On very short notice we booked a four day trip through our travel agency in Addis Abeba to the active volcano Erta Ale, located in the Danakil desert and to the colorful salt flat Dallol. You will find unique and breathtaking natural spectacles by renouncing of European matters like water, a toilet and a bed. We are accompanied by soldiers, given that the situation in the borderland to Eritrea is very tense and deadly attacks and abductions happened in the past. After a 22 hour journey we stand at the foot of the vulcano and try to cope with missing sleep and a temperature difference of 37 degrees celsius. In Germany it is winter time and the Danakil belongs to one of the hottest places on earth. Only nine kilometers uphill and we reached our destination. The Erta Ale is one of our most important highlights on the trip, because it belongs to the three volcanos worldwide that is accessible to “normal people” like us and has an active lava lake. At nightfall we head out and after four hours of hurry we are exhausted, but reach the edge of the main crater. Normally we would take a small break now, but thoughts of the lava lake push us forward. We ascend to the steep inner crater. Cooled down bubbles of lave let us cave in up to our knees. The wind blows the acrid stench in our direction. Our eyes burn, breathing only works reluctantly. Taking a breath leaves pain in our airways. Then we stand at the gate of the earth’s heart. The boiling magma rockets in fountains, over 1,000 degrees hot. The heat melts the plastic bags in our photo backpack, the stench only hindering us more from breathtaking and burning in our exes. A walk in the park certainly looks different. But our fascination with earth letss us forget the exertions. We are wide awake. The level of the lava lake varies widely. Only a week ago the lava surged down the edge of the lake and down the slopes, right where we are standing now. Such an event happens without notice, but should we think about that only three meters away from the lava lake? We persuade ourselves that in case of an emergency we could run faster than the lave, but we don’t want to test it. Only the next day we get a feeling of the harsh nature that surrounds us, no tree or bush population in sight.

Everywhere we look you can see black lava, our travel group and a few camels carrying our scarce household.

The meals and nights in the open air are enjoyed in small villages made out of simple huts. Sticks, corrugated iron and plastic covers being used for the construction. There is no infrastructure and certainly no sewage water system. The little valuable water comes out of canisters or metal barrels. Again we notice in what kind of luxury we live at home.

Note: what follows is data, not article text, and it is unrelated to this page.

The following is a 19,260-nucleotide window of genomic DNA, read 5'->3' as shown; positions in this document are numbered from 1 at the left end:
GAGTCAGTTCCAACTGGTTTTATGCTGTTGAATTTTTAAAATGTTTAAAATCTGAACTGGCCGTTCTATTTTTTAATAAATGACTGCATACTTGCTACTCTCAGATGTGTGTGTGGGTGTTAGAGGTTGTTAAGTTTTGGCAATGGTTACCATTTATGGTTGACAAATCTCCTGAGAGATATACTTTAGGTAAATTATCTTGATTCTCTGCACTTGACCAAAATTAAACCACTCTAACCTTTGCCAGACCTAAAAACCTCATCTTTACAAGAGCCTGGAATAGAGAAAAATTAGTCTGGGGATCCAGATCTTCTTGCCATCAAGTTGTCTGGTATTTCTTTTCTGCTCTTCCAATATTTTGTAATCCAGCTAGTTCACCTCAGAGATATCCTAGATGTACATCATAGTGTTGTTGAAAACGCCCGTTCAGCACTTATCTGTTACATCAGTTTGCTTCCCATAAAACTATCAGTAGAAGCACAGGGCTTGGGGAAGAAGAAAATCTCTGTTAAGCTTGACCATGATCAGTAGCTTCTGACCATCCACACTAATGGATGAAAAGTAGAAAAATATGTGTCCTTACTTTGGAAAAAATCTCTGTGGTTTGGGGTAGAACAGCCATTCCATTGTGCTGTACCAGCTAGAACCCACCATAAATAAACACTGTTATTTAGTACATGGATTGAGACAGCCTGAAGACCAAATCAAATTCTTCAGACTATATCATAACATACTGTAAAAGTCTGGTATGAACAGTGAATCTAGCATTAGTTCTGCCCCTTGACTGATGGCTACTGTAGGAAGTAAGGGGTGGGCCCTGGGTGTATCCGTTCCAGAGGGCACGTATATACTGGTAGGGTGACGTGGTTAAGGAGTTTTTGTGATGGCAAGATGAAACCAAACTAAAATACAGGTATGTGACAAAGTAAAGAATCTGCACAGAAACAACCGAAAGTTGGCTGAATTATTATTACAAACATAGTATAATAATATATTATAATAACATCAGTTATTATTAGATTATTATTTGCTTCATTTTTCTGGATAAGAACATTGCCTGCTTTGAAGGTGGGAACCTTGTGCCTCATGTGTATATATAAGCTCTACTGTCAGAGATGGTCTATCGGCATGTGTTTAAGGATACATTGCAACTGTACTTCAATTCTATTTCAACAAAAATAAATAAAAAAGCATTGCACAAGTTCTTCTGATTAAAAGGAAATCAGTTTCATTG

Again and again we are fascinated by the seemingly endless camel caravans that cross our path. Usually they transport heavy salt plates, which are minded from the salt desert by hand.


Ethiopia is the world’s biggest salt exporter. The dismantling and transport is a huge strain for both human and animal. Workers slave for 12 hours daily, five days a week in the scorching heat of up to 60 degrees, being paid a pittance. Camels are often marked by bad housing conditions. Human and animal are mutually dependent. This chastens us more from minute to minute. We will use the salt in our kitchen with more appreciation from now on.

Salt in very different shapes and colors enthrall us in Dallol, only fifteen kilometers away from the border to Eritrea. Being so near to the border, we are in presence of two friendly soldiers, sitting on the roof of our Landcruiser, armed with machine guns and hand grenades. Their presence turns out to be only a side issue as we are in rapture of colors of the salt crystals of Dallol. The sulfur dioxide vapor makes breathing here difficult too. The area is also from volcanic origin and it is bubbling all around us. We better not put our fingers on the fuming, intensely colored sulfur ponds, not being sure about the temperature and acidity. Tired but happy we are back in Germany after 105 hours. The first shower after return seems like a gift to us. Only three hours after the flight we are back in the office and every day life has us back.

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